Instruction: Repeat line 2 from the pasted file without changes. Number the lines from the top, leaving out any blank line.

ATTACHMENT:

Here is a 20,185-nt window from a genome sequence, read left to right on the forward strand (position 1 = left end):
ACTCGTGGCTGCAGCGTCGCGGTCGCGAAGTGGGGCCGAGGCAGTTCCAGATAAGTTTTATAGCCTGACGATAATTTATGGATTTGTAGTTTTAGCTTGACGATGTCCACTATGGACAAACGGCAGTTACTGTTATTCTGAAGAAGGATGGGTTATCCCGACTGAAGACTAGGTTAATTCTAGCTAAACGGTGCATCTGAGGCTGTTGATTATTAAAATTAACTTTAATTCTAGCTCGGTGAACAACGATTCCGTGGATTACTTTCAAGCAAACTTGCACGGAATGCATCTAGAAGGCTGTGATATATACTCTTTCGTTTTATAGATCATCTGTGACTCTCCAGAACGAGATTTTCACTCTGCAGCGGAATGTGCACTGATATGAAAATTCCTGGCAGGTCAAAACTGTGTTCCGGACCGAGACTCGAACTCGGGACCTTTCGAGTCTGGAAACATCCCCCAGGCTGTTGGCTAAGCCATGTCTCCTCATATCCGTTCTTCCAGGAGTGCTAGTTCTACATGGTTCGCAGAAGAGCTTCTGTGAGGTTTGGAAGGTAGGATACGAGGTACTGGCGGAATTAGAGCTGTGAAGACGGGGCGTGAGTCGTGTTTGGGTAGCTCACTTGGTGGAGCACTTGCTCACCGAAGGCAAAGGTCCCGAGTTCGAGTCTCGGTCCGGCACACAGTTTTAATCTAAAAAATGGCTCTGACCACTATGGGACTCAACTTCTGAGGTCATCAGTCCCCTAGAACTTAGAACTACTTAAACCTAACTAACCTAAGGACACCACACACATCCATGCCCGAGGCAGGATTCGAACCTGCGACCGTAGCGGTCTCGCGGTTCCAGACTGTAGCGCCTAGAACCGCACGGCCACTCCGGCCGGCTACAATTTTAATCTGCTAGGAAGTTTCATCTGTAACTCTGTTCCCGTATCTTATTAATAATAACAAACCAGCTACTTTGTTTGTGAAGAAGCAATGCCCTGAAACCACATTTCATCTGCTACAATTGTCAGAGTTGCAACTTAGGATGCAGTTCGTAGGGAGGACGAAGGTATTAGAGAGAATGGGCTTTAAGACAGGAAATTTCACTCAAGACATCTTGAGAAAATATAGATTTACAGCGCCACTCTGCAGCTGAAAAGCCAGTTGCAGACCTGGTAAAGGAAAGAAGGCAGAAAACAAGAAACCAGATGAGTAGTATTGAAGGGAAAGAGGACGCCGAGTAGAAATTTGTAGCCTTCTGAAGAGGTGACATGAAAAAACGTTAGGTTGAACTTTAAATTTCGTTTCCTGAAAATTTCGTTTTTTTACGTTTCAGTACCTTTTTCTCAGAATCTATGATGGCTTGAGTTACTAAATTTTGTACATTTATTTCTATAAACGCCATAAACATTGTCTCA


ACTCGTGGCTGCAGCGTCGCGGTCGCGAAGTGGGGCCGAGGCAGTTCCAGATAAGTTTTATAGCCTGACGATAATTTATGGATTTGTAGTTTTAGCTTGACGATGTCCACTATGGACAAACGGCAGTTACTGTTATTCTGAAGAAGGATGGGTTATCCCGACTGAAGACTAGGTTAATTCTAGCTAAACGGTGCATCTGAGGCTGTTGATTATTAAAATTAACTTTAATTCTAGCTCGGTGAACAACGATTCCGTGGATTACTTTCAAGCAAACTTGCACGGAATGCATCTAGAAGGCTGTGATATATACTCTTTCGTTTTATAGATCATCTGTGACTCTCCAGAACGAGATTTTCACTCTGCAGCGGAATGTGCACTGATATGAAAATTCCTGGCAGGTCAAAACTGTGTTCCGGACCGAGACTCGAACTCGGGACCTTTCGAGTCTGGAAACATCCCCCAGGCTGTTGGCTAAGCCATGTCTCCTCATATCCGTTCTTCCAGGAGTGCTAGTTCTACATGGTTCGCAGAAGAGCTTCTGTGAGGTTTGGAAGGTAGGATACGAGGTACTGGCGGAATTAGAGCTGTGAAGACGGGGCGTGAGTCGTGTTTGGGTAGCTCACTTGGTGGAGCACTTGCTCACCGAAGGCAAAGGTCCCGAGTTCGAGTCTCGGTCCGGCACACAGTTTTAATCTAAAAAATGGCTCTGACCACTATGGGACTCAACTTCTGAGGTCATCAGTCCCCTAGAACTTAGAACTACTTAAACCTAACTAACCTAAGGACACCACACACATCCATGCCCGAGGCAGGATTCGAACCTGCGACCGTAGCGGTCTCGCGGTTCCAGACTGTAGCGCCTAGAACCGCACGGCCACTCCGGCCGGCTACAATTTTAATCTGCTAGGAAGTTTCATCTGTAACTCTGTTCCCGTATCTTATTAATAATAACAAACCAGCTACTTTGTTTGTGAAGAAGCAATGCCCTGAAACCACATTTCATCTGCTACAATTGTCAGAGTTGCAACTTAGGATGCAGTTCGTAGGGAGGACGAAGGTATTAGAGAGAATGGGCTTTAAGACAGGAAATTTCACTCAAGACATCTTGAGAAAATATAGATTTACAGCGCCACTCTGCAGCTGAAAAGCCAGTTGCAGACCTGGTAAAGGAAAGAAGGCAGAAAACAAGAAACCAGATGAGTAGTATTGAAGGGAAAGAGGACGCCGAGTAGAAATTTGTAGCCTTCTGAAGAGGTGACATGAAAAAACGTTAGGTTGAACTTTAAATTTCGTTTCCTGAAAATTTCGTTTTTTTACGTTTCAGTACCTTTTTCTCAGAATCTATGATGGCTTGAGTTACTAAATTTTGTACATTTATTTCTATAAACGCCATAAACATTGTCTCA